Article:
Cloud stocks have been fantastic investments over the past couple of years. For instance, since MongoDB (MDB -8.38%) had its IPO in October of 2017, it has returned 330% to its investors. Another cloud company, Datadog (DDOG -8.64%), had its IPO last week. The market has already priced in a lot of future growth for Datadog, awarding the stock a valuation 40 times higher than the company's revenues. What will the future be like for these software-as-a-service (SaaS) titans?
A Mongo monster
MongoDB is a database company focused on the cloud. One of its competitors, Oracle (ORCL -1.44%), has a $180 billion market cap. In comparison, MongoDB is tiny at $7.4 billion. Oracle's size shows just how much money is to be made in database software (a lot). And Oracle has dominated this business for many, many years. So that's the first question a MongoDB investor needs to think about: How can our company compete against Oracle?
The answer lies in the current revolution we are witnessing in database software. There is the old school, dominated by Oracle; its software is based on SQL, or "structured query language." Oracle's software is designed for data that's in spreadsheets and other tables. And now there's the new form of database software, dominated by MongoDB, called NoSQL. This software is designed for unstructured data -- basically any data that is not in a spreadsheet. Imagine how vast that swamp is. Unstructured data includes emails, blog posts, text messages, videos, audio files, satellite images, spreadsheets themselves, and much more.
Oracle has wonderful software for manipulating data -- as long as it's in spreadsheets. If you're talking about any other form of data, NoSQL is far superior. It should surprise no one that Oracle's growth has stalled as other forms of data grow more prevalent. Meanwhile, MongoDB's growth has been spectacular. It had revenue of $99.4 million last quarter, and it's expanding revenue at 67% a year. But the real star has been Atlas, the company's database software in the cloud, which is growing by an astounding 240% a year. Almost a third of MongoDB's revenue now comes from Atlas.
Indeed, the shift to the cloud has been rocking the software industry for a few years now. It's not just Oracle that is feeling the heat. We're seeing SaaS revolutions across the entire spectrum of software, including cybersecurity, analytics, tax preparation, sales, and many more. The market has been rewarding cloud companies across the board. And yet some cloud companies (like Mongo) are going after far bigger markets than others.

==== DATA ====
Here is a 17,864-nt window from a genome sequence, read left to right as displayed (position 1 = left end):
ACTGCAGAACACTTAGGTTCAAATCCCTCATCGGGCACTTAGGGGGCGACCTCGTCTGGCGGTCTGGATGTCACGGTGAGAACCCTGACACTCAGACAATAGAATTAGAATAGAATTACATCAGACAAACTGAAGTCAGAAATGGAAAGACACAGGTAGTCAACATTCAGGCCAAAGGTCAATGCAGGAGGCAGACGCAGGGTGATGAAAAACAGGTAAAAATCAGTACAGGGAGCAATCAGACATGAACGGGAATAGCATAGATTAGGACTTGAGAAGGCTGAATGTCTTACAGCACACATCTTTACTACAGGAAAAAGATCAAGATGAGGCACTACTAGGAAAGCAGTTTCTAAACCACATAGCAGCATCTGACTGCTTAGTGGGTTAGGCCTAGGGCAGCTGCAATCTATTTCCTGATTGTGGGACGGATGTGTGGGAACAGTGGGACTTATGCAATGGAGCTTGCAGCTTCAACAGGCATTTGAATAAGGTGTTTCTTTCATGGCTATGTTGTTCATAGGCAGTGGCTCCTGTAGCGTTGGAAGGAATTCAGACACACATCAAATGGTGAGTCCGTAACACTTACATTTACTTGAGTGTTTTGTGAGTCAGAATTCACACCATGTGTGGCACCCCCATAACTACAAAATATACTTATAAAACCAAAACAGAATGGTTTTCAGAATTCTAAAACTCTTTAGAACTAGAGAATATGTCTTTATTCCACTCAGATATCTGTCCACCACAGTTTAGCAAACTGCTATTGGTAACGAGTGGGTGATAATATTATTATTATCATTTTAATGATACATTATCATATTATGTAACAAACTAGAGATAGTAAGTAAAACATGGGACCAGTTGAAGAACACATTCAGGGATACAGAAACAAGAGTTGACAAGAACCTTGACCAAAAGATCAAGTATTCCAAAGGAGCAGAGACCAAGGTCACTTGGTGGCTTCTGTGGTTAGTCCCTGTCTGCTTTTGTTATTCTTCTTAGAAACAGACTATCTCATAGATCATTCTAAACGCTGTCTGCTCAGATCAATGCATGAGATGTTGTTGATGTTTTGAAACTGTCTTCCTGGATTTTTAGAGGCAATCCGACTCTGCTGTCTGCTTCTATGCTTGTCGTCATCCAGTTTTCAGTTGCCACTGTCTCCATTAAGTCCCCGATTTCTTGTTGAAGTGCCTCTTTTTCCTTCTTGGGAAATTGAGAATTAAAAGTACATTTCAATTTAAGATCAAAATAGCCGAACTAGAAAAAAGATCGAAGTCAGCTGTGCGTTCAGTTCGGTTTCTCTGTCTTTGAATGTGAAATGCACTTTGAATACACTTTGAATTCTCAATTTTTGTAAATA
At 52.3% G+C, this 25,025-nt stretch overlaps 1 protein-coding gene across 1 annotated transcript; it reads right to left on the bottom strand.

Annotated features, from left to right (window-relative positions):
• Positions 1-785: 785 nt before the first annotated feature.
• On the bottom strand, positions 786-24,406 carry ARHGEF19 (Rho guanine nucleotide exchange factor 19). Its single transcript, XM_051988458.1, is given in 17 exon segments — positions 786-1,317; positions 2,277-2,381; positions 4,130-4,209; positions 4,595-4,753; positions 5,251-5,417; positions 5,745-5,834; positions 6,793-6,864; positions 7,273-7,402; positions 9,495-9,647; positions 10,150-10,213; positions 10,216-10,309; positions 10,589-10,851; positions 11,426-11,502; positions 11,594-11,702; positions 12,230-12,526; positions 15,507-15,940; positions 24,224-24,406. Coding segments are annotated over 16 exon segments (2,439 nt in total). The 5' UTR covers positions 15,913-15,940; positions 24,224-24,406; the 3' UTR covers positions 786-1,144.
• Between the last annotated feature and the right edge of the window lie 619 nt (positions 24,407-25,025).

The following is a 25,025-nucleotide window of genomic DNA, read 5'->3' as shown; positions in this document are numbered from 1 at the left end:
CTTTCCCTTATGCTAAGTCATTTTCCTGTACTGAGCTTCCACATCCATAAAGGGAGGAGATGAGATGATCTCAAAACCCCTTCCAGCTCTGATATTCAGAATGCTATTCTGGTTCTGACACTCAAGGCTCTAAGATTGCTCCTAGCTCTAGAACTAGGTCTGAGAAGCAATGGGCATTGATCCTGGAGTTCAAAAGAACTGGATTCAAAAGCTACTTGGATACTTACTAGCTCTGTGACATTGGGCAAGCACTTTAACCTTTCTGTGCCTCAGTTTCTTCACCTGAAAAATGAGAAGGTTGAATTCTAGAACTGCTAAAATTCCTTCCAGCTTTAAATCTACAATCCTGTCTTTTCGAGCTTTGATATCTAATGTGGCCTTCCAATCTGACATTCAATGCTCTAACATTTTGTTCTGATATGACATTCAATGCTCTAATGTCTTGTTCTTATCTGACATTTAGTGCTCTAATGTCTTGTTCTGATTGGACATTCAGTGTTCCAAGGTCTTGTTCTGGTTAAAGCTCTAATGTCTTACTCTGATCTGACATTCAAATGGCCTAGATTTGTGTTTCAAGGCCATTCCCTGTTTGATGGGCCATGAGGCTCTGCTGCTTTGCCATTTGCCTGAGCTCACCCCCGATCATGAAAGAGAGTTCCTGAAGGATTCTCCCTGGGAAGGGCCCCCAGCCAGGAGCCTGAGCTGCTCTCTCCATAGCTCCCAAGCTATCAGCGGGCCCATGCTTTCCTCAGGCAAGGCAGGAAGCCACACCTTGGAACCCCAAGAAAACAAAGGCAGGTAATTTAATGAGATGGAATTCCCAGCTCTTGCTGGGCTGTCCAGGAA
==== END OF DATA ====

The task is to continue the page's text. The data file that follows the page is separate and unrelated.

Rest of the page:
For instance, Coupa Software (COUP -8.12%), a company that provides procurement in the cloud, has given its shareholders a 401% return since 2017. While I love Coupa, I can tell you that procurement ($38 billion) is a much smaller market than database software ($64 billion). "Mongo" is a slang word that actually means "huge" -- and the rise of unstructured data is making this market even larger. Database software is projected to grow from $64 billion today to $98 billion in four years. Oracle's lack of revenue growth suggests it's not going to see any of that future cash. MongoDB is going to capture a lot of those dollars instead.
The top dog in analytics
Datadog is another SaaS stock that is using the cloud to bring high-end software to anybody who wants it. With Datadog's software, a company can monitor every program it's using, oversee all its applications, and perform log management. Datadog is the first company to combine all three in one solution -- what it calls a "single pane of glass."
Like many cloud companies, Datadog has a "land and expand" strategy. First you get a few subscribers within a company; then, based on word of mouth, multiple people in the company start clamoring for their own subscription, too. Datadog's solution is so popular that existing customers are adding additional subscriptions all the time. The company has an astounding 146% net revenue retention rate. What that means is that in the highly unlikely event that Datadog somehow fails to add any new buyers, the company would still increase its revenue 46% next year just from its existing customers.
It's true that Datadog is going after a smaller market (analytic software) than MongoDB (database solutions). Datadog estimates its market opportunity at $35 billion. That's a little more than half as big as the opportunity MongoDB is chasing. And yet of the two companies, Datadog currently enjoys a larger market cap -- it's trading at 40 times revenues, while MongoDB's valuation is half that size.
While Datadog's shares are pricey right now, its status as the fastest-growing solution in analytics might justify such a multiple. Consider that Datadog's software currently monitors 10,000,000,000,000 events every day. Let that number sink in for a minute. And then consider that only 5% of applications in the world are currently monitored, according to Gartner.
Have no fear about Datadog, the company -- it's a winner for sure. But the stock might be another story. Comparing the two companies, I'd invest in MongoDB first. After all, the winner in databases will be a far larger company than the winner in analytics. And MongoDB is positively cheap compared to Datadog. The advantage goes to Mongo.